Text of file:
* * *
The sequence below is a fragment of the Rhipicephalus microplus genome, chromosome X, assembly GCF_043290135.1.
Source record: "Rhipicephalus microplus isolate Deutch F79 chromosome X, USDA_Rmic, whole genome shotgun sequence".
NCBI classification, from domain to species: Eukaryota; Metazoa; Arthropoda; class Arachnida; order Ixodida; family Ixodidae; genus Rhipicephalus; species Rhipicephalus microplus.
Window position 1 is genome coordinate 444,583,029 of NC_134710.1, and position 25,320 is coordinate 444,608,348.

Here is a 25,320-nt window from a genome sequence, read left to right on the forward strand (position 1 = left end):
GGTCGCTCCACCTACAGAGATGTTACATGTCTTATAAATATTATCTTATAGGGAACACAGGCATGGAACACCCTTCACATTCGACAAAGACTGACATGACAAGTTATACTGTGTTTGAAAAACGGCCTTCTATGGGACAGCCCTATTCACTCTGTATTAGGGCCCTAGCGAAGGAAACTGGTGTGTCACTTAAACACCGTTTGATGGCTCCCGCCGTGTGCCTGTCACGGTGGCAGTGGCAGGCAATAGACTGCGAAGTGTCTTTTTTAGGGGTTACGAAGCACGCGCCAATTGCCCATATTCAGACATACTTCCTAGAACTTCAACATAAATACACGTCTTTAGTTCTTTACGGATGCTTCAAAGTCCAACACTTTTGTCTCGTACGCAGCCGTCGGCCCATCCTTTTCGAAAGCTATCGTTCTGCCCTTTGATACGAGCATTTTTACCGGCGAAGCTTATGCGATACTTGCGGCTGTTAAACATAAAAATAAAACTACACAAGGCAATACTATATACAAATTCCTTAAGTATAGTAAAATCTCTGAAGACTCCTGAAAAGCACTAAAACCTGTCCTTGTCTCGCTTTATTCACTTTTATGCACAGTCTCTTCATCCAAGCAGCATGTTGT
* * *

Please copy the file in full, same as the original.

The sequence below is a fragment of the Rhipicephalus microplus genome, chromosome X, assembly GCF_043290135.1.
Source record: "Rhipicephalus microplus isolate Deutch F79 chromosome X, USDA_Rmic, whole genome shotgun sequence".
NCBI classification, from domain to species: Eukaryota; Metazoa; Arthropoda; class Arachnida; order Ixodida; family Ixodidae; genus Rhipicephalus; species Rhipicephalus microplus.
Window position 1 is genome coordinate 444,583,029 of NC_134710.1, and position 25,320 is coordinate 444,608,348.

Here is a 25,320-nt window from a genome sequence, read left to right on the forward strand (position 1 = left end):
GGTCGCTCCACCTACAGAGATGTTACATGTCTTATAAATATTATCTTATAGGGAACACAGGCATGGAACACCCTTCACATTCGACAAAGACTGACATGACAAGTTATACTGTGTTTGAAAAACGGCCTTCTATGGGACAGCCCTATTCACTCTGTATTAGGGCCCTAGCGAAGGAAACTGGTGTGTCACTTAAACACCGTTTGATGGCTCCCGCCGTGTGCCTGTCACGGTGGCAGTGGCAGGCAATAGACTGCGAAGTGTCTTTTTTAGGGGTTACGAAGCACGCGCCAATTGCCCATATTCAGACATACTTCCTAGAACTTCAACATAAATACACGTCTTTAGTTCTTTACGGATGCTTCAAAGTCCAACACTTTTGTCTCGTACGCAGCCGTCGGCCCATCCTTTTCGAAAGCTATCGTTCTGCCCTTTGATACGAGCATTTTTACCGGCGAAGCTTATGCGATACTTGCGGCTGTTAAACATAAAAATAAAACTACACAAGGCAATACTATATACAAATTCCTTAAGTATAGTAAAATCTCTGAAGACTCCTGAAAAGCACTAAAACCTGTCCTTGTCTCGCTTTATTCACTTTTATGCACAGTCTCTTCATCCAAGCAGCATGTTGT